Read Book I and Book II. Through the voice of his teacher Socrates, Plato defines what he considers the ideal forms of justice, leadership, social order, and philosophical discipline throughout The Republic. At the same time, Plato addresses the tension between the pursuit of individual self-perfection and public service.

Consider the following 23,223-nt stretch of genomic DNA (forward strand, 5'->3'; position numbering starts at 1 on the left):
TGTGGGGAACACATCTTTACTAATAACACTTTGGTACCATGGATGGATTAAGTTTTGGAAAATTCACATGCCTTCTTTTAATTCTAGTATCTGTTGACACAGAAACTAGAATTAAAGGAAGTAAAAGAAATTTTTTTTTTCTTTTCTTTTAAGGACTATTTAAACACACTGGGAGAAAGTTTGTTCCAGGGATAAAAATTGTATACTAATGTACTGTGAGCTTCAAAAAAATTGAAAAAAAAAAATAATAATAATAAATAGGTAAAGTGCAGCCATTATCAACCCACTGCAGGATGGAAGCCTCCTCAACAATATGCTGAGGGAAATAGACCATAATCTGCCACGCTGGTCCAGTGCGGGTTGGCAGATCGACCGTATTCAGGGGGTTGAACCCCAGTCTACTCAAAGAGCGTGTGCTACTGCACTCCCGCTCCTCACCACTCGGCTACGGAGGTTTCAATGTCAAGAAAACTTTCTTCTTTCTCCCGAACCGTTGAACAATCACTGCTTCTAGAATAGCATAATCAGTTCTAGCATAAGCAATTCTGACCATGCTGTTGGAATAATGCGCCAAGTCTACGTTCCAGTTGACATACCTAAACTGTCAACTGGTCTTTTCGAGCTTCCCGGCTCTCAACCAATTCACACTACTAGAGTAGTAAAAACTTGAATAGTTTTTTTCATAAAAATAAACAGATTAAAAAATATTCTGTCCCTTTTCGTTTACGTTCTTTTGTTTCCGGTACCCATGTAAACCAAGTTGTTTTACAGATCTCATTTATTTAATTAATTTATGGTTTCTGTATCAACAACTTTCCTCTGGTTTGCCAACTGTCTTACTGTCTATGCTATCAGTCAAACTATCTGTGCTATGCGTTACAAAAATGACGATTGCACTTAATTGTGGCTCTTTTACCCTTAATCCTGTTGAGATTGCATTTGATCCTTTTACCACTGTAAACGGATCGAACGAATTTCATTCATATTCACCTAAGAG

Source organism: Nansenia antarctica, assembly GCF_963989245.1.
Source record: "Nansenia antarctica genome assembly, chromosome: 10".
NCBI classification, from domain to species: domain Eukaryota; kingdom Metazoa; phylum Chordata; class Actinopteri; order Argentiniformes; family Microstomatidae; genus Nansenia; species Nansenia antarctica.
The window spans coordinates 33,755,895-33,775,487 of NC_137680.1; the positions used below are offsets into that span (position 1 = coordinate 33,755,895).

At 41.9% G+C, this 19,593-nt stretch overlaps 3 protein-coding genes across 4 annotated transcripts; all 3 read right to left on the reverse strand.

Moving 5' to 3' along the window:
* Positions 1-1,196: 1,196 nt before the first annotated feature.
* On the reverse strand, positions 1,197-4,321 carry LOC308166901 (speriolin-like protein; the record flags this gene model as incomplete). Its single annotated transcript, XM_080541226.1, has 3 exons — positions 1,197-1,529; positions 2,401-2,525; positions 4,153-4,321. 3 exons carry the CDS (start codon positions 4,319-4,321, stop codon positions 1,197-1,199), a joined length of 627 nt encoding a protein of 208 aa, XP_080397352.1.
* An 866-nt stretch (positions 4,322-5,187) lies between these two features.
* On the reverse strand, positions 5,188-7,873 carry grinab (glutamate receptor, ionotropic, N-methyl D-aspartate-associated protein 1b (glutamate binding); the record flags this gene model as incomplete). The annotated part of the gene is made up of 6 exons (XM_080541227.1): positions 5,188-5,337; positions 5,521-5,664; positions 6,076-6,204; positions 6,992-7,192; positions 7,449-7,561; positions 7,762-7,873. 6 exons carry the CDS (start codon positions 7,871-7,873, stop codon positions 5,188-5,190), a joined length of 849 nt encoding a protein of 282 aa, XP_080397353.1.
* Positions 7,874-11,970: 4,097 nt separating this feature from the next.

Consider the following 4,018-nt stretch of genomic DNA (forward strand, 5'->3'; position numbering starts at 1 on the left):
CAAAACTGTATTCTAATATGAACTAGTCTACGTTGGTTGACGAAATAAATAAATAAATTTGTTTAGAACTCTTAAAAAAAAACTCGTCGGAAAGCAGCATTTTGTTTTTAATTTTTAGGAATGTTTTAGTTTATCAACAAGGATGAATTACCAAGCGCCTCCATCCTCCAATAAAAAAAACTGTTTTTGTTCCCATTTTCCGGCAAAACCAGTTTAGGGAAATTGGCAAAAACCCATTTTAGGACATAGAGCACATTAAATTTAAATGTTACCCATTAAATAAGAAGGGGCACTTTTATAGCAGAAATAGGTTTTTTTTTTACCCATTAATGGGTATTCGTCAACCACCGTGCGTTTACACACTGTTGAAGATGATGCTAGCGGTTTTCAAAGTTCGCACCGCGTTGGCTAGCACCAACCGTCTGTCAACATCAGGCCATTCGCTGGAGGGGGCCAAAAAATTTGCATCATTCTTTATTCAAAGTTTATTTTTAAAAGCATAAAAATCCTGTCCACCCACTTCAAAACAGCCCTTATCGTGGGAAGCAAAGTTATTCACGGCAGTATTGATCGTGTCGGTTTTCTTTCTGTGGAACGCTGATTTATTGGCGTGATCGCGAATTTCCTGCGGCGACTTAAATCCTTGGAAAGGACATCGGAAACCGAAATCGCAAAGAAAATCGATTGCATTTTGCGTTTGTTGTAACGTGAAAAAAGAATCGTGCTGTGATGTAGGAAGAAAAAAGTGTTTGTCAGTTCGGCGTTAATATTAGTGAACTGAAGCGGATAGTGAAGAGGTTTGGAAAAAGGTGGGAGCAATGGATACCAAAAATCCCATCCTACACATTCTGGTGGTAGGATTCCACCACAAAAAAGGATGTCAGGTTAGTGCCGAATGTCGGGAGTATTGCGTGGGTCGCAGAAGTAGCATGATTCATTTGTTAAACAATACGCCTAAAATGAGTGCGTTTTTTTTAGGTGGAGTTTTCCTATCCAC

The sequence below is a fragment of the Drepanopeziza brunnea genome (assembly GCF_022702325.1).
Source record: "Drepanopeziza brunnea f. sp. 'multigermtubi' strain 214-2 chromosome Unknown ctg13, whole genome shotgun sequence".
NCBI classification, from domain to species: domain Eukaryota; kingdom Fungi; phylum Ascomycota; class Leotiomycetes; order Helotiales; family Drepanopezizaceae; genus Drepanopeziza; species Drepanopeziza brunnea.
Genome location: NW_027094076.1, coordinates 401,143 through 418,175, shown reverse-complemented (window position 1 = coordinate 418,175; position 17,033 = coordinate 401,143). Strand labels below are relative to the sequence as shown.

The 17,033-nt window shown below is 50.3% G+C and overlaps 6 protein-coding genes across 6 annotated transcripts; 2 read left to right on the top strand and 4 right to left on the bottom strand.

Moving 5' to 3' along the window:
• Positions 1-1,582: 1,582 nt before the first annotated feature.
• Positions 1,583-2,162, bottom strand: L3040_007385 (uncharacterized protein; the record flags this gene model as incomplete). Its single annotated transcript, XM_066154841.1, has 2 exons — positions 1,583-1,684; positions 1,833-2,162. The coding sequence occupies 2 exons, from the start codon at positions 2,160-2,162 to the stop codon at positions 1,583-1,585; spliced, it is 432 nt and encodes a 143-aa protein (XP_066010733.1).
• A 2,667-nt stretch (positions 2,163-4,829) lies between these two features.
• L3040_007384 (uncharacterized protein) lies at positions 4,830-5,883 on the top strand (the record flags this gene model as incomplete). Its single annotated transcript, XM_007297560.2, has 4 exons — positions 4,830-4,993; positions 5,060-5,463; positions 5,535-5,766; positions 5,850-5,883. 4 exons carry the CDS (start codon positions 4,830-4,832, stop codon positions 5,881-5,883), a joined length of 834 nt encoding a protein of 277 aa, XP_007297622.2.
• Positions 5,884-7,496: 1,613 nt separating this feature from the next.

In Book I, Socrates begins by attempting to define justice by challenging notions held by Cephalus and Polemarchus. Socrates finds their notions wanting, but nonetheless they continue to hold that it is better for a person to be just than unjust. Thrasymachus challenges the assumption that it is good to be just altogether. In Book II, Socrates accepts the challenge from Glaucon and Adeimantus to argue that it is better for a person to be just than unjust and that justice is a good in itself regardless of the consequences associated with it. Socrates begins, however, by looking for justice as a virtue of cities before defining justice as a virtue of persons. He outlines his first version of an ideal city and the producer class of citizens established under the principle of specialization that each person must perform the role for which he is naturally best suited.